For its part, India has unresolved territorial problems with China. Even in a time of intense political polarisation, there is broad cross-partisan consensus on the issue of China’s growing power. Former Defence Minister George Fernandez straightforwardly pointed out that China was, “the potential threat number one” to India. Former Defence Minister A.K Antony admitted that there has been an increasing assertiveness on the part of China and considered it as a challenge to India. In 2014, when Prime Minister Modi visited Arunachal Pradesh for the general election campaign as the BJP’s Prime Ministerial candidate, he asked China to shed its expansionist policy.

India and Taiwan have complementary economic structures…

Even as leaders of China and India hold summit meetings year after year, the distrust between the two nations is actually growing. In April 2013, when India was ready to host the visiting Chinese Premier Li Keqiang, there was “tent confrontation” between the PLA and Indian troops near the Line of Actual Control (LAC). A similar border stand-off took place at Chumar in Ladakh during Chinese President Xi Jinping’s visit to India in 2014.

Against this background, a rising India, which has its own set of problems with China, is widely seen as a potential counterweight to China’s increasing assertiveness. Since India and Taiwan remain conscious and watchful of the implications of China’s increasing military profile in the neighbourhood, there is much common ground on how to deal with the shared concerns. The China factor can become a critical driver of closer defence and strategic cooperation. While the reasons for that are well known, action is lacking.

It is not to say that India and Taiwan should forge a military alliance against China, which is too proactive and unrealistic. Taiwan does not expect India to be some kind of a military ally but believes that India’s presence in the region will provide some sort of balance. As a result, regular information exchange between the militaries and the intelligence agencies of Taiwan and India would benefit both.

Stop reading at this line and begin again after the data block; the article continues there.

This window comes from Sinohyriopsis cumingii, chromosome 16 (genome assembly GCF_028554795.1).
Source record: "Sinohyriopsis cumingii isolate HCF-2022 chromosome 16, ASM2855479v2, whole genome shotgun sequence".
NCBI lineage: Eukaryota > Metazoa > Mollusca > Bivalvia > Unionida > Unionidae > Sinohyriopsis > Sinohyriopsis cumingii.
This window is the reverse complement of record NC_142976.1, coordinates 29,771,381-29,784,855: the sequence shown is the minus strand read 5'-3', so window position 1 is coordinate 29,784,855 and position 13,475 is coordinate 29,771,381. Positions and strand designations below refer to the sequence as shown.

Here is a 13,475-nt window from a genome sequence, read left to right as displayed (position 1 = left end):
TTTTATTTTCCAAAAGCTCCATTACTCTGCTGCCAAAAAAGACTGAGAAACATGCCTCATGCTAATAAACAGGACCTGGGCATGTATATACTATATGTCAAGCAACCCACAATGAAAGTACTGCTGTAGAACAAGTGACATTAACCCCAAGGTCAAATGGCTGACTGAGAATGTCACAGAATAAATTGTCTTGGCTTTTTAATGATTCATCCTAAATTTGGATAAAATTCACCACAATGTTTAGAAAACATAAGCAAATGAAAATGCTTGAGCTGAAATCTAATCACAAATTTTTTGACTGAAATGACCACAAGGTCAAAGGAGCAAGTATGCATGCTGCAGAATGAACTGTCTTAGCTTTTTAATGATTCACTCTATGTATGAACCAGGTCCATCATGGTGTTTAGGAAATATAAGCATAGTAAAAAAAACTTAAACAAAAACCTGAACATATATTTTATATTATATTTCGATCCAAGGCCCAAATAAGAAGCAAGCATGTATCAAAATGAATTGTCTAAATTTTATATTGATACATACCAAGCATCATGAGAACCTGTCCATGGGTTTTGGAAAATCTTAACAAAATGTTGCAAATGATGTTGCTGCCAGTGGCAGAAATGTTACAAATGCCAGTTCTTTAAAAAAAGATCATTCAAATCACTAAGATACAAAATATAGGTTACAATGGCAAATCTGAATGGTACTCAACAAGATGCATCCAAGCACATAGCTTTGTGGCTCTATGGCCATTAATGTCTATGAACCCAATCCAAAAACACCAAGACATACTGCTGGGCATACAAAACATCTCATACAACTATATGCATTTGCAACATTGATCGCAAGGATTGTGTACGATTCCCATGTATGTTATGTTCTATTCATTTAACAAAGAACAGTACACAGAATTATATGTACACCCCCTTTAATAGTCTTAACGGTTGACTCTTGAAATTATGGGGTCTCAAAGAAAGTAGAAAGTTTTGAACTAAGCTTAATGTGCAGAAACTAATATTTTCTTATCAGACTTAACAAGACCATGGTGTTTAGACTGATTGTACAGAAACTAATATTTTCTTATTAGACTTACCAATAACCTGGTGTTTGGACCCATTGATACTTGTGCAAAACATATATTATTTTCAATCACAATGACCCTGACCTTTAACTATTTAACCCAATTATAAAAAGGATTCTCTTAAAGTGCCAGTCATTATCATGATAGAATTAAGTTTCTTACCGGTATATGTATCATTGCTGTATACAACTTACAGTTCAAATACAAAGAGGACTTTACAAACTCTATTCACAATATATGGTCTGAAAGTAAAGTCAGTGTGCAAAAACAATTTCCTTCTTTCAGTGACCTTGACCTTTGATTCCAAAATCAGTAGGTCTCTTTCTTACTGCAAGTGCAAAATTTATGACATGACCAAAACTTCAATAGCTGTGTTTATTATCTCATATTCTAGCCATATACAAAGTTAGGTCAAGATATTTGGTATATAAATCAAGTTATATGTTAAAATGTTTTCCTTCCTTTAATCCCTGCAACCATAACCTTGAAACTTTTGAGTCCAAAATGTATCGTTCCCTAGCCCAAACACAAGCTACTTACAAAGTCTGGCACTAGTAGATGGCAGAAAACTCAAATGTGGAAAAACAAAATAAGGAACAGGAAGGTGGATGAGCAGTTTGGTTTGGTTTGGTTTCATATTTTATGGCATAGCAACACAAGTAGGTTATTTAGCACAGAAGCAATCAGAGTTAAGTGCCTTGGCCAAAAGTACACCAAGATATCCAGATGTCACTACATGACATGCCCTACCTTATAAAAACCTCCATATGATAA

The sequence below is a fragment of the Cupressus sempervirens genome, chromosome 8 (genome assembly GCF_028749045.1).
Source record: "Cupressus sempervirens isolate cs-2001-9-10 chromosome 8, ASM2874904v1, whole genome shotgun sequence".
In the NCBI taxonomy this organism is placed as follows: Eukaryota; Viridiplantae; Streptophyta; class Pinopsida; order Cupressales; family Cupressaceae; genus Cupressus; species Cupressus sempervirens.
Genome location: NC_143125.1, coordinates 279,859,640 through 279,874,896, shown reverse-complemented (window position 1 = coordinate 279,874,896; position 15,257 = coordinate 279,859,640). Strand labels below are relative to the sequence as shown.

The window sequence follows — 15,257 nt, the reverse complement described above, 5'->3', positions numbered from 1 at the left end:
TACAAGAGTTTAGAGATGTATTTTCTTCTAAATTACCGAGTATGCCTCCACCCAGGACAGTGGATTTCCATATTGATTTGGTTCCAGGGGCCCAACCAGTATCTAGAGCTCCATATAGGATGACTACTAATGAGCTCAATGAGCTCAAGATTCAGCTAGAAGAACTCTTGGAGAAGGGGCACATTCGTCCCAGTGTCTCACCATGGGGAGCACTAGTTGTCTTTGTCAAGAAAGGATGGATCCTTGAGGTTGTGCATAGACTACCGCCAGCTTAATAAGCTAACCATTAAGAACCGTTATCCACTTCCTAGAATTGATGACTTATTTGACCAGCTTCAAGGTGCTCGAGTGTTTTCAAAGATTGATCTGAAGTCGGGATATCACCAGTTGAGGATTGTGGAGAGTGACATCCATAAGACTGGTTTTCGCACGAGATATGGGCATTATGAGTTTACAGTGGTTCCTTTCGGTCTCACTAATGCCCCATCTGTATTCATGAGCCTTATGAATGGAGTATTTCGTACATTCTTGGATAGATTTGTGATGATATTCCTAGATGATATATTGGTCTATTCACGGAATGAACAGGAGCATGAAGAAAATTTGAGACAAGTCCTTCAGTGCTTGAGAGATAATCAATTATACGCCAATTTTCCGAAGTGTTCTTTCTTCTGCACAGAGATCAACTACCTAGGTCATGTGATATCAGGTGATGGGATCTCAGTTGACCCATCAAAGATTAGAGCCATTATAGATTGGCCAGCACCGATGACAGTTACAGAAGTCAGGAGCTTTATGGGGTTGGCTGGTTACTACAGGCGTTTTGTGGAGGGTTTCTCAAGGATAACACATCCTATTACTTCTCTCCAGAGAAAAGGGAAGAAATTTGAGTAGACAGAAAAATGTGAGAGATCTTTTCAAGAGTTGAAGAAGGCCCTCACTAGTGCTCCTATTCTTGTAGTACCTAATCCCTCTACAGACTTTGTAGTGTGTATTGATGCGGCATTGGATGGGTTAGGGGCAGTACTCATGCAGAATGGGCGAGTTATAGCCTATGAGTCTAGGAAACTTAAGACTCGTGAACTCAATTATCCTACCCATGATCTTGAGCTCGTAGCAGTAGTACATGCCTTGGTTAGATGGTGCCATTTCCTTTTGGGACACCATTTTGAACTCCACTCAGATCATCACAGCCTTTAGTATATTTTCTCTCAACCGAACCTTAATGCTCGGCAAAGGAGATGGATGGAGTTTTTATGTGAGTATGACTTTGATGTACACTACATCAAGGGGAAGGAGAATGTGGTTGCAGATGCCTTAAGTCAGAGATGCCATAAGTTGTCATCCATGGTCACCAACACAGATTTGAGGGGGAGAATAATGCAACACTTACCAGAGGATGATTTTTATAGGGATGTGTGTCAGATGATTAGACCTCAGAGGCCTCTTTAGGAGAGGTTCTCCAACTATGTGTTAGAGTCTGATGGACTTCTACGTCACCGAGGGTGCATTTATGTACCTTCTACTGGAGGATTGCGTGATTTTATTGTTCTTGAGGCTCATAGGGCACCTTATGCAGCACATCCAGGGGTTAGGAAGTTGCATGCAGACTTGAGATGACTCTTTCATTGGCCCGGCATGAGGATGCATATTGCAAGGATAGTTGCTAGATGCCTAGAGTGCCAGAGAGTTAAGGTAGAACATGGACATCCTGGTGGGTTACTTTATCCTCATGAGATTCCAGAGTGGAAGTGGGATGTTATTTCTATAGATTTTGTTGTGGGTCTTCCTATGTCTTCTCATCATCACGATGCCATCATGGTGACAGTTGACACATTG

Taiwan has considerable experience in dealing with China and knows China better than any country in the world due to the historical, ethnical, cultural, and linguistic ties. Not surprisingly, owing to the needs of national security, Taiwan has invested heavily on China studies. India should take advantage of this fact. Therefore, Taiwan is able to help more Indians understand what the Chinese are saying and thinking by providing Chinese language training. Taiwan’s National Tsing University, along with the support of Taiwan’s Education Ministry, has set up five Taiwan Education Centres across various universities in India.

…It is time for Indian policy makers to review India’s Taiwan policy and fashion a new approach…

In 2013, the Centre in the OP Jindal Global University even provided a four-week training programme in Mandarin language for Indian Army officers. The language course has helped the officers acquire proficiency in Chinese and enhanced communication with their Chinese counterparts. Not surprisingly, some officers who had attended the course were sent to China’s Sichuan for the third joint military exercise between China and India later. With the specific function, the Taiwan Education Centres should be encouraged to develop more educational links with the military.

In order to realise the potential for defence cooperation between the two countries in a broader and effective manner, New Delhi should deploy its military attaché to its office in Taipei as part of plans to strengthen defence cooperation. In fact, countries such as the US and Japan have already dispatched military attaches to their missions in Taipei. Therefore, the move will not really hurt China-India relations.